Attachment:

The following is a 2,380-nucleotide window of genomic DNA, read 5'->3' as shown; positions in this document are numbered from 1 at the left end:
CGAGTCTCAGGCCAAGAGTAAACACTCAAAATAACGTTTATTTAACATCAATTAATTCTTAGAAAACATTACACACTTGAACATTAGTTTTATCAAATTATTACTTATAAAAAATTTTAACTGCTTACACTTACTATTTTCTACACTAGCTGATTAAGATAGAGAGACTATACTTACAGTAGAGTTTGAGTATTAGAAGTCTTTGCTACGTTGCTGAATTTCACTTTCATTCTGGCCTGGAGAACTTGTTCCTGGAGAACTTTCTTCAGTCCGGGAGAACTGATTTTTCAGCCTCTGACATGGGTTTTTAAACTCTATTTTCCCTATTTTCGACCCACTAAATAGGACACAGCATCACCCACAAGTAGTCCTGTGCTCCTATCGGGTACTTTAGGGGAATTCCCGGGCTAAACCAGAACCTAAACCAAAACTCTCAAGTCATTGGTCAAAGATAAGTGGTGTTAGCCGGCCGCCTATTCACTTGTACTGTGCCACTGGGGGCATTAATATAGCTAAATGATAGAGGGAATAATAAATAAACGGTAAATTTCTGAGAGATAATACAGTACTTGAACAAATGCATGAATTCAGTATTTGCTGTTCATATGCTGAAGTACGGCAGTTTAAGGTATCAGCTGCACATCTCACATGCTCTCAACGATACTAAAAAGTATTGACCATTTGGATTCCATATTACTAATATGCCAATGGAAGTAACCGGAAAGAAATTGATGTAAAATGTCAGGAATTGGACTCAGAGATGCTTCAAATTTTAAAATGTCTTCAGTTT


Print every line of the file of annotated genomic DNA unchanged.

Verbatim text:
The following is a 2,380-nucleotide window of genomic DNA, read 5'->3' as shown; positions in this document are numbered from 1 at the left end:
CGAGTCTCAGGCCAAGAGTAAACACTCAAAATAACGTTTATTTAACATCAATTAATTCTTAGAAAACATTACACACTTGAACATTAGTTTTATCAAATTATTACTTATAAAAAATTTTAACTGCTTACACTTACTATTTTCTACACTAGCTGATTAAGATAGAGAGACTATACTTACAGTAGAGTTTGAGTATTAGAAGTCTTTGCTACGTTGCTGAATTTCACTTTCATTCTGGCCTGGAGAACTTGTTCCTGGAGAACTTTCTTCAGTCCGGGAGAACTGATTTTTCAGCCTCTGACATGGGTTTTTAAACTCTATTTTCCCTATTTTCGACCCACTAAATAGGACACAGCATCACCCACAAGTAGTCCTGTGCTCCTATCGGGTACTTTAGGGGAATTCCCGGGCTAAACCAGAACCTAAACCAAAACTCTCAAGTCATTGGTCAAAGATAAGTGGTGTTAGCCGGCCGCCTATTCACTTGTACTGTGCCACTGGGGGCATTAATATAGCTAAATGATAGAGGGAATAATAAATAAACGGTAAATTTCTGAGAGATAATACAGTACTTGAACAAATGCATGAATTCAGTATTTGCTGTTCATATGCTGAAGTACGGCAGTTTAAGGTATCAGCTGCACATCTCACATGCTCTCAACGATACTAAAAAGTATTGACCATTTGGATTCCATATTACTAATATGCCAATGGAAGTAACCGGAAAGAAATTGATGTAAAATGTCAGGAATTGGACTCAGAGATGCTTCAAATTTTAAAATGTCTTCAGTTT